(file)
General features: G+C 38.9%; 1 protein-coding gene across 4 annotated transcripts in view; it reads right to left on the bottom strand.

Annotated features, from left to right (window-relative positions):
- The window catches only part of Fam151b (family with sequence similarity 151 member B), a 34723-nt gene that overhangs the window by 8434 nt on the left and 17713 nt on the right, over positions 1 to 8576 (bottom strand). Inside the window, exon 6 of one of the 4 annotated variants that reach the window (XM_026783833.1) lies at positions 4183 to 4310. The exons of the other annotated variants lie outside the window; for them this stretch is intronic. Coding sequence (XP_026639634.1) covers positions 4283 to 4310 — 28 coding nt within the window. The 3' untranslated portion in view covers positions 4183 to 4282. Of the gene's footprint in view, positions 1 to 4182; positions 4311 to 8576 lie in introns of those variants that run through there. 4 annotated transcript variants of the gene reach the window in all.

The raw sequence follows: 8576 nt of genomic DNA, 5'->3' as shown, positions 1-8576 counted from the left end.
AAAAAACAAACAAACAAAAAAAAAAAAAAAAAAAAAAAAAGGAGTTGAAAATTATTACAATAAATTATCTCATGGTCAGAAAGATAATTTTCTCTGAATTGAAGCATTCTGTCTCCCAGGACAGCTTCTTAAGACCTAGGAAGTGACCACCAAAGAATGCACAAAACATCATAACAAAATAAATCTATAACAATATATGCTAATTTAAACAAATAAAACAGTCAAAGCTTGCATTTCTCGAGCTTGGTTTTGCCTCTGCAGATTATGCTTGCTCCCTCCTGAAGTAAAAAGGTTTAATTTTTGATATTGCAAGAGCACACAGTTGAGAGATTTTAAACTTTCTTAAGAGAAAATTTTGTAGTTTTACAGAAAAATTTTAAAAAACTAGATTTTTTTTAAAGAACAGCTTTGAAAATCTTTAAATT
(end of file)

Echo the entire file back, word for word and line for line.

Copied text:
General features: G+C 38.9%; 1 protein-coding gene across 4 annotated transcripts in view; it reads right to left on the bottom strand.

Annotated features, from left to right (window-relative positions):
- The window catches only part of Fam151b (family with sequence similarity 151 member B), a 34723-nt gene that overhangs the window by 8434 nt on the left and 17713 nt on the right, over positions 1 to 8576 (bottom strand). Inside the window, exon 6 of one of the 4 annotated variants that reach the window (XM_026783833.1) lies at positions 4183 to 4310. The exons of the other annotated variants lie outside the window; for them this stretch is intronic. Coding sequence (XP_026639634.1) covers positions 4283 to 4310 — 28 coding nt within the window. The 3' untranslated portion in view covers positions 4183 to 4282. Of the gene's footprint in view, positions 1 to 4182; positions 4311 to 8576 lie in introns of those variants that run through there. 4 annotated transcript variants of the gene reach the window in all.

The raw sequence follows: 8576 nt of genomic DNA, 5'->3' as shown, positions 1-8576 counted from the left end.
AAAAAACAAACAAACAAAAAAAAAAAAAAAAAAAAAAAAAGGAGTTGAAAATTATTACAATAAATTATCTCATGGTCAGAAAGATAATTTTCTCTGAATTGAAGCATTCTGTCTCCCAGGACAGCTTCTTAAGACCTAGGAAGTGACCACCAAAGAATGCACAAAACATCATAACAAAATAAATCTATAACAATATATGCTAATTTAAACAAATAAAACAGTCAAAGCTTGCATTTCTCGAGCTTGGTTTTGCCTCTGCAGATTATGCTTGCTCCCTCCTGAAGTAAAAAGGTTTAATTTTTGATATTGCAAGAGCACACAGTTGAGAGATTTTAAACTTTCTTAAGAGAAAATTTTGTAGTTTTACAGAAAAATTTTAAAAAACTAGATTTTTTTTAAAGAACAGCTTTGAAAATCTTTAAATT